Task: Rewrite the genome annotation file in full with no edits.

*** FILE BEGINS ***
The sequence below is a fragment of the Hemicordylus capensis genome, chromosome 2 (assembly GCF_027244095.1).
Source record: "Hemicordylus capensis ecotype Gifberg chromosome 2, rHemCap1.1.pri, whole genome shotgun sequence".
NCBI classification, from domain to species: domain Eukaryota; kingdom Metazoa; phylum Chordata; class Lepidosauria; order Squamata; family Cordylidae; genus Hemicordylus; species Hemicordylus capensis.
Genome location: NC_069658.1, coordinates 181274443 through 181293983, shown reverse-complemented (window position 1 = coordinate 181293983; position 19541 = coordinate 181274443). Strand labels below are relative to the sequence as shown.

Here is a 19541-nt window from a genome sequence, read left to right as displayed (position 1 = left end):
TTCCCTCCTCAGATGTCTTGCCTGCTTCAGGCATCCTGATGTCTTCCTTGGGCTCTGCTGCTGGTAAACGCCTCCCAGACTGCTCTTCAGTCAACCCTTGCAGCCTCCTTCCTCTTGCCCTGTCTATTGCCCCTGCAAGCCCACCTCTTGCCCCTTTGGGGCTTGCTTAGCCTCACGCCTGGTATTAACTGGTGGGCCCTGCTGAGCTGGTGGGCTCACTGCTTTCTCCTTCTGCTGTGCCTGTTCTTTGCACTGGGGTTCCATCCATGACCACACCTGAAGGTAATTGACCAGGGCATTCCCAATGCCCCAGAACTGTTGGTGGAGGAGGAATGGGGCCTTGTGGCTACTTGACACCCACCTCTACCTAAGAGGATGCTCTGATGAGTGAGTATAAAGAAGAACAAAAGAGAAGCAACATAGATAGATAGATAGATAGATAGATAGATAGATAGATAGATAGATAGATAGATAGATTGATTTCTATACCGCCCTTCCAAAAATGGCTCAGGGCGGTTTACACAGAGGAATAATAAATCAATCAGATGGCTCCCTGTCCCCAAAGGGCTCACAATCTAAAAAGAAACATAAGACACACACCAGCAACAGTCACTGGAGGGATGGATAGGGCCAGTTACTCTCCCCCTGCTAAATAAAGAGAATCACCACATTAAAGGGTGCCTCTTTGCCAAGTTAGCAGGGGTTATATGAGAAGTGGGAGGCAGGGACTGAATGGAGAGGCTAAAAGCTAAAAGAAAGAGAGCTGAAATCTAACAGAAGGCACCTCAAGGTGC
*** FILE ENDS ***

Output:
The sequence below is a fragment of the Hemicordylus capensis genome, chromosome 2 (assembly GCF_027244095.1).
Source record: "Hemicordylus capensis ecotype Gifberg chromosome 2, rHemCap1.1.pri, whole genome shotgun sequence".
NCBI classification, from domain to species: domain Eukaryota; kingdom Metazoa; phylum Chordata; class Lepidosauria; order Squamata; family Cordylidae; genus Hemicordylus; species Hemicordylus capensis.
Genome location: NC_069658.1, coordinates 181274443 through 181293983, shown reverse-complemented (window position 1 = coordinate 181293983; position 19541 = coordinate 181274443). Strand labels below are relative to the sequence as shown.

Here is a 19541-nt window from a genome sequence, read left to right as displayed (position 1 = left end):
TTCCCTCCTCAGATGTCTTGCCTGCTTCAGGCATCCTGATGTCTTCCTTGGGCTCTGCTGCTGGTAAACGCCTCCCAGACTGCTCTTCAGTCAACCCTTGCAGCCTCCTTCCTCTTGCCCTGTCTATTGCCCCTGCAAGCCCACCTCTTGCCCCTTTGGGGCTTGCTTAGCCTCACGCCTGGTATTAACTGGTGGGCCCTGCTGAGCTGGTGGGCTCACTGCTTTCTCCTTCTGCTGTGCCTGTTCTTTGCACTGGGGTTCCATCCATGACCACACCTGAAGGTAATTGACCAGGGCATTCCCAATGCCCCAGAACTGTTGGTGGAGGAGGAATGGGGCCTTGTGGCTACTTGACACCCACCTCTACCTAAGAGGATGCTCTGATGAGTGAGTATAAAGAAGAACAAAAGAGAAGCAACATAGATAGATAGATAGATAGATAGATAGATAGATAGATAGATAGATAGATAGATAGATTGATTTCTATACCGCCCTTCCAAAAATGGCTCAGGGCGGTTTACACAGAGGAATAATAAATCAATCAGATGGCTCCCTGTCCCCAAAGGGCTCACAATCTAAAAAGAAACATAAGACACACACCAGCAACAGTCACTGGAGGGATGGATAGGGCCAGTTACTCTCCCCCTGCTAAATAAAGAGAATCACCACATTAAAGGGTGCCTCTTTGCCAAGTTAGCAGGGGTTATATGAGAAGTGGGAGGCAGGGACTGAATGGAGAGGCTAAAAGCTAAAAGAAAGAGAGCTGAAATCTAACAGAAGGCACCTCAAGGTGC